Makeup in SCA Period

sca-nerd:

I was talking with one of my Wards (she’s almost 16) about an event we were going to today and this happened.

And now I think she wants to research period make-up. So that’s a win.

Oh man. Oh man oh man. 😀

A Roman Woman’s Medicamentum: Creating the look of Roman Cosmetics with Modern Products
My A&S Paper on makeup (and the philosophy/cultural intricacies of cosmetics in Ancient Rome)

Chinese Cosmetics in the Tang Dynasty
Another paper, similar to the one on Roman cosmetics, but on Tang Dynasty makeup and styling.

Stefan’s Florilegium has a couple of articles on period cosmetics and perfumes, which I can’t seem to link directly to – but just do a search there for “cosmetics” and you’ll be happy.

Be wary of the “Encyclopedia of Cosmetics” type books, because if they do talk about SCA period, it’s super quick and tend to not be cited well. And if you’re looking at non-western European makeup…yeah.

ANYWAY, I’m a period cosmetics dork. 😀

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The Maishu and the Yinshu

[More 100 Days of Arts and Sciences, featuring “Manuscripts as sources in the history of Chinese Medicine,” by Unschuld and Zheng, in Medieval Chinese Medicine.]

Two medical manuscripts dating from the Han Dynasty were found in Zhangjiashan grave number 247, in Jiangling, Hubei province, i, n 1983. These are the Maishu (脈書, Book of the Mai [vessels/channels]) and the Yinshu (引書, Pulling Book).

The Maishu was composed no later than the middle of the 2nd century BCE (there was a surge in medical development at the end of the 3rd century BCE). The Maishu consists of 6 texts, which were named by Donald Harper as follows:

  1. Ailment List
  2. Eleven Vessels
  3. Five Signs of Death
  4. Care of the Body
  5. Six Constituents
  6. Vessels and Vapour

The content is a mix of pre-medical healing techniques and the foundations for medical practice. The same connection between human physiology and natural structures is present here, especially in the Six Constituents.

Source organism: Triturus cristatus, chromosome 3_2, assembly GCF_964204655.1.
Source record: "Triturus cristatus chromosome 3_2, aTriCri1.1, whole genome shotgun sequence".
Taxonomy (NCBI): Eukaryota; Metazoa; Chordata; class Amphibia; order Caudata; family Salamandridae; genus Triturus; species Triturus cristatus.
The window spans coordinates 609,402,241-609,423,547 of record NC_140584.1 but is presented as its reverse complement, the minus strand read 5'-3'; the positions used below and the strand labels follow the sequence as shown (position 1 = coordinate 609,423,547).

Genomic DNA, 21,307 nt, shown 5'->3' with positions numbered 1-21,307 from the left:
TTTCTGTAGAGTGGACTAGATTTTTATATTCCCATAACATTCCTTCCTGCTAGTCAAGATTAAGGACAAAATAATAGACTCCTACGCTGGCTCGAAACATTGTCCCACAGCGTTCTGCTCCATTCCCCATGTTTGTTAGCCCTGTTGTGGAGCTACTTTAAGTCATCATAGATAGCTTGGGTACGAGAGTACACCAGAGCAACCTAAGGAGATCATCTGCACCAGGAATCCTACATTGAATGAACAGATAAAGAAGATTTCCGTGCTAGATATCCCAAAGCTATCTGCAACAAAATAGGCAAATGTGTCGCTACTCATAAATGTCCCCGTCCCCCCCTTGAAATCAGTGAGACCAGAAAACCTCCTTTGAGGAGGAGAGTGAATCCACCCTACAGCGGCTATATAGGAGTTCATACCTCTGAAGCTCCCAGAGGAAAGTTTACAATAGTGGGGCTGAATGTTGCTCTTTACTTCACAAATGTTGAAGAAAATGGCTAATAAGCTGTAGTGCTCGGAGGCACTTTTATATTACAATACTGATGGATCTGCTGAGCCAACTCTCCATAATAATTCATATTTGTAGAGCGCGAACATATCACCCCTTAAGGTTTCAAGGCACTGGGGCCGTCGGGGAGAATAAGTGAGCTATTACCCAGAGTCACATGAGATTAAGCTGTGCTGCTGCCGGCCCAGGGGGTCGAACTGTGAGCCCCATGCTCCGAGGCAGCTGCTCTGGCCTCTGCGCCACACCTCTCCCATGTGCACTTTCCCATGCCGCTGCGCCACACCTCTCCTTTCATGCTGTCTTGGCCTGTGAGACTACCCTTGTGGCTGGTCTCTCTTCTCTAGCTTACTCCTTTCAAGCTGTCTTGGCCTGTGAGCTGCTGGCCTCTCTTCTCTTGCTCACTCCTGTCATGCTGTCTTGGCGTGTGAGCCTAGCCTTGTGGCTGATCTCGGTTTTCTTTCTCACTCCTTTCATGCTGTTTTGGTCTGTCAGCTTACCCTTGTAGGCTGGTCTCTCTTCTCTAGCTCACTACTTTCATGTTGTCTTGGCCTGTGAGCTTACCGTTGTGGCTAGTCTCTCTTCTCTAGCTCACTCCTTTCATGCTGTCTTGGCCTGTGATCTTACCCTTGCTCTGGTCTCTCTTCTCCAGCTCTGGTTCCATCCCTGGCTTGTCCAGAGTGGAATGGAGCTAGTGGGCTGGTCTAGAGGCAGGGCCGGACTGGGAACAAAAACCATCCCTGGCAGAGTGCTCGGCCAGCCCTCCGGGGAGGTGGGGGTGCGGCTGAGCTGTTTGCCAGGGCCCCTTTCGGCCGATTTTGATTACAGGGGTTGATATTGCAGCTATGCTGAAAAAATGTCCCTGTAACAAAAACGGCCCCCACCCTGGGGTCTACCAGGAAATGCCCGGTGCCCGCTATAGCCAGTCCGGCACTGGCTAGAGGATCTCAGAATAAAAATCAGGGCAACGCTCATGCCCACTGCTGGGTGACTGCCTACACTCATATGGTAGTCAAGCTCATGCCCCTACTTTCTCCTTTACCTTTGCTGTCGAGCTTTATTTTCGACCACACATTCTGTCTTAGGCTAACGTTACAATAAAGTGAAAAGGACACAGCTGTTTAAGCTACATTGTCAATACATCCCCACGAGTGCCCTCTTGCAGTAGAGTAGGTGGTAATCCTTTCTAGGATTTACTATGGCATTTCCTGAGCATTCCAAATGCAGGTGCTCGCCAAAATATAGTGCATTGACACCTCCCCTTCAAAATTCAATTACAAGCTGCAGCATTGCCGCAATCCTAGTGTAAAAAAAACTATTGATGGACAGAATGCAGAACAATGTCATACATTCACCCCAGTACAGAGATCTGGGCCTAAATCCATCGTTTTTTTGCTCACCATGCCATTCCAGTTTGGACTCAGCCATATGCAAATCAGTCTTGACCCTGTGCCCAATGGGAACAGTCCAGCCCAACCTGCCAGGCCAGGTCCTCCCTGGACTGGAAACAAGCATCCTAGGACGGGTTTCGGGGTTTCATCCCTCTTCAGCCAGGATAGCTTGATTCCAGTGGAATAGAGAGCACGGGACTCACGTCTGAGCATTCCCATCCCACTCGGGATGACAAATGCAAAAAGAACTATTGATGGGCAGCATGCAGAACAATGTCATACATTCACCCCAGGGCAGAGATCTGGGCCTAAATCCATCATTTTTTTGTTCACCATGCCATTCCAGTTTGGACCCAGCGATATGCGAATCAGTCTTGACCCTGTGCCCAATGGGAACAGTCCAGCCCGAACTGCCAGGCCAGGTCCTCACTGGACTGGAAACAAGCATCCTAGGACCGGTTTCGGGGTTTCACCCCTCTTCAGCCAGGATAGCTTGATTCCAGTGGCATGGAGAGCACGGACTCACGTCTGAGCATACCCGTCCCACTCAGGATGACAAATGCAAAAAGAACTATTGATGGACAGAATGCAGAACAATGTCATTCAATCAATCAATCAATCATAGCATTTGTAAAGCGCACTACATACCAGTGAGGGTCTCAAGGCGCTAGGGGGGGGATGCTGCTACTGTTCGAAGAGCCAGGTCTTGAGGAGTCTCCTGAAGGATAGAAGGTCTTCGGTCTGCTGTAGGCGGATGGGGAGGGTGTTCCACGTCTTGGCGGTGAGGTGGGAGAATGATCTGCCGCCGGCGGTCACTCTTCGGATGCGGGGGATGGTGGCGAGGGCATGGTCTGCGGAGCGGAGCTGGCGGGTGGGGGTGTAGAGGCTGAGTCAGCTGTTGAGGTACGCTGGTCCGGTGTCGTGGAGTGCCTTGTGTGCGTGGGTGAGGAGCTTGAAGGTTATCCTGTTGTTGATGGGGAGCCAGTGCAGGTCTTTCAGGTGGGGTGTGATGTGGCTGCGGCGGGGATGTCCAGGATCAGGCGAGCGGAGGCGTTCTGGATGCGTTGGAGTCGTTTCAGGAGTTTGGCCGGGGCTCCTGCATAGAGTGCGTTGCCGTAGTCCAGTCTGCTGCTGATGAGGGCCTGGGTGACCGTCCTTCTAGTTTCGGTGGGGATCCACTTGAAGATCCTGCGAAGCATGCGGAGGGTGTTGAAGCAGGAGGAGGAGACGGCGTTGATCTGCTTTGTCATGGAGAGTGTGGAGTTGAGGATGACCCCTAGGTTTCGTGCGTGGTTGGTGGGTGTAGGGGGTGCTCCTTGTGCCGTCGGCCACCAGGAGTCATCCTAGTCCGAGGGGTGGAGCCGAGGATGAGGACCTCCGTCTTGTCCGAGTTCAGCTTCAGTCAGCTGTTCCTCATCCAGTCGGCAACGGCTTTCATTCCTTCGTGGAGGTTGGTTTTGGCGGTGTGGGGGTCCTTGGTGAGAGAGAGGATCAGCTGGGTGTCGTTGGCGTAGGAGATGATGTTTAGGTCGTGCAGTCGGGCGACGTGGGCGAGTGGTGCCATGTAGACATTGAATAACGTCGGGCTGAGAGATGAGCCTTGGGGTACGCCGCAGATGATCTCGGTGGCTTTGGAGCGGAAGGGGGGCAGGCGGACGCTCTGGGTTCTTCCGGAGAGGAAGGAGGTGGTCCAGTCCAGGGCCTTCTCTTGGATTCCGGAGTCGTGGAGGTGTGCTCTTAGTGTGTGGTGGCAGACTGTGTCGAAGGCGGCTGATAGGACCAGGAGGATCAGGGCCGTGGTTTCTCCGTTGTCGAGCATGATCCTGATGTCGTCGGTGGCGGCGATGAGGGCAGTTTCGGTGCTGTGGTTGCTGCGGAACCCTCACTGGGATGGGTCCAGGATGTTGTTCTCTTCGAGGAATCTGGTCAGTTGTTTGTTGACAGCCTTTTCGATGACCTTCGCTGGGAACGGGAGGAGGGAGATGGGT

The Yinshu contains a three-part text regarding macrobiotic techniques intended to pull qi (vapor) in and through the body. This is accomplished via gymnastic exercises, seasonal regimens, daily hygiene, and sexual practices.

The Maishu and the Yinshu was originally published on The Eastern Gate

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PDF vs EPUB for Comfortable Researching

I need to replace my Kindle.

It’s a first generation Kindle Fire which my husband bought for me for my birthday several years ago. I love it. I never thought I would like a Kindle, but I used my Fire all the time to read, watch Netflix, and even play the occasional stupid game. I even loaded PDFs for school onto it so I could do my readings on my lunch break without having to lug around a bunch of printed out PDFs.

The trouble with PDFs on a Kindle is that you have to move around the screen in order to read everything, especially if the text is formatted into columns.

After talking with Mistress Una the other night, I got the idea that it was probably possible to convert PDFs to EPUB, which is a much friendly format for e-readers. This would mean that you could read your journal articles and other PDFs (like the free MOMA books) in comfort wherever you read other things on your preferred e-reading device.

A quick Google search turned up a Digital Trends article, How to Convert a PDF file to EPUB, which offers a few different options. I played around with ePUBator on my phone, but if there is a way to tell it where to save the converted file for easy retrieval, I haven’t figured it out yet. I’ve used Calibre for other e-book management features, so I’ve got that flagged as the next one to try.

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